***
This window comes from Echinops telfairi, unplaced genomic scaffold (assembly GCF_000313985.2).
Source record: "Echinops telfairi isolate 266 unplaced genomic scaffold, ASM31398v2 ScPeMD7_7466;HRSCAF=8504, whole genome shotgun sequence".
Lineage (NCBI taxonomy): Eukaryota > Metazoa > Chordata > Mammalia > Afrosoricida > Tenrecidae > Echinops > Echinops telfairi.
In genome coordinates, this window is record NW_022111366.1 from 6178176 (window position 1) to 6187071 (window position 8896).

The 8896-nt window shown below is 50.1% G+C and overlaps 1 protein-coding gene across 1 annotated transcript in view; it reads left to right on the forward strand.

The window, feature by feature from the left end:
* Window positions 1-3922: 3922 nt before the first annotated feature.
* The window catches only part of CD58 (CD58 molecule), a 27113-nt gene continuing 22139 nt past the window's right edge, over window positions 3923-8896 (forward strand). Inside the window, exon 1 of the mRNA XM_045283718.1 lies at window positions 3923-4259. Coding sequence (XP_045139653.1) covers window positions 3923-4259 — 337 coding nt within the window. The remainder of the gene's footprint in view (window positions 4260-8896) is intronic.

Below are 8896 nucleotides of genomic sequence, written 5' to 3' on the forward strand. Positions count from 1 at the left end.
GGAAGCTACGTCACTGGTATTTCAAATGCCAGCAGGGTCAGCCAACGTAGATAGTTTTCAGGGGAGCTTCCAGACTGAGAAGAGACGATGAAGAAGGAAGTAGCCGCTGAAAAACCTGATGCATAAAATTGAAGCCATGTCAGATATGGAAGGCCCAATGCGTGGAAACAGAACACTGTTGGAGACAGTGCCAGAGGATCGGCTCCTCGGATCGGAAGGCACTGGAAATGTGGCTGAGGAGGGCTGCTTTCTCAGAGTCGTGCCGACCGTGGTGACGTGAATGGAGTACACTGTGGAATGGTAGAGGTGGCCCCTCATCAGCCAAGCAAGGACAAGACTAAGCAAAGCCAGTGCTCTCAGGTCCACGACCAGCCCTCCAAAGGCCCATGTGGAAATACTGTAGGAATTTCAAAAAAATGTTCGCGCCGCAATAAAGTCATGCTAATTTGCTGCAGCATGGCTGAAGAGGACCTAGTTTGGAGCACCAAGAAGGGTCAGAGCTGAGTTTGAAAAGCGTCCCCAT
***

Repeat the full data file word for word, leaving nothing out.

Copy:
This window comes from Echinops telfairi, unplaced genomic scaffold (assembly GCF_000313985.2).
Source record: "Echinops telfairi isolate 266 unplaced genomic scaffold, ASM31398v2 ScPeMD7_7466;HRSCAF=8504, whole genome shotgun sequence".
Lineage (NCBI taxonomy): Eukaryota > Metazoa > Chordata > Mammalia > Afrosoricida > Tenrecidae > Echinops > Echinops telfairi.
In genome coordinates, this window is record NW_022111366.1 from 6178176 (window position 1) to 6187071 (window position 8896).

The 8896-nt window shown below is 50.1% G+C and overlaps 1 protein-coding gene across 1 annotated transcript in view; it reads left to right on the forward strand.

The window, feature by feature from the left end:
* Window positions 1-3922: 3922 nt before the first annotated feature.
* The window catches only part of CD58 (CD58 molecule), a 27113-nt gene continuing 22139 nt past the window's right edge, over window positions 3923-8896 (forward strand). Inside the window, exon 1 of the mRNA XM_045283718.1 lies at window positions 3923-4259. Coding sequence (XP_045139653.1) covers window positions 3923-4259 — 337 coding nt within the window. The remainder of the gene's footprint in view (window positions 4260-8896) is intronic.

Below are 8896 nucleotides of genomic sequence, written 5' to 3' on the forward strand. Positions count from 1 at the left end.
GGAAGCTACGTCACTGGTATTTCAAATGCCAGCAGGGTCAGCCAACGTAGATAGTTTTCAGGGGAGCTTCCAGACTGAGAAGAGACGATGAAGAAGGAAGTAGCCGCTGAAAAACCTGATGCATAAAATTGAAGCCATGTCAGATATGGAAGGCCCAATGCGTGGAAACAGAACACTGTTGGAGACAGTGCCAGAGGATCGGCTCCTCGGATCGGAAGGCACTGGAAATGTGGCTGAGGAGGGCTGCTTTCTCAGAGTCGTGCCGACCGTGGTGACGTGAATGGAGTACACTGTGGAATGGTAGAGGTGGCCCCTCATCAGCCAAGCAAGGACAAGACTAAGCAAAGCCAGTGCTCTCAGGTCCACGACCAGCCCTCCAAAGGCCCATGTGGAAATACTGTAGGAATTTCAAAAAAATGTTCGCGCCGCAATAAAGTCATGCTAATTTGCTGCAGCATGGCTGAAGAGGACCTAGTTTGGAGCACCAAGAAGGGTCAGAGCTGAGTTTGAAAAGCGTCCCCAT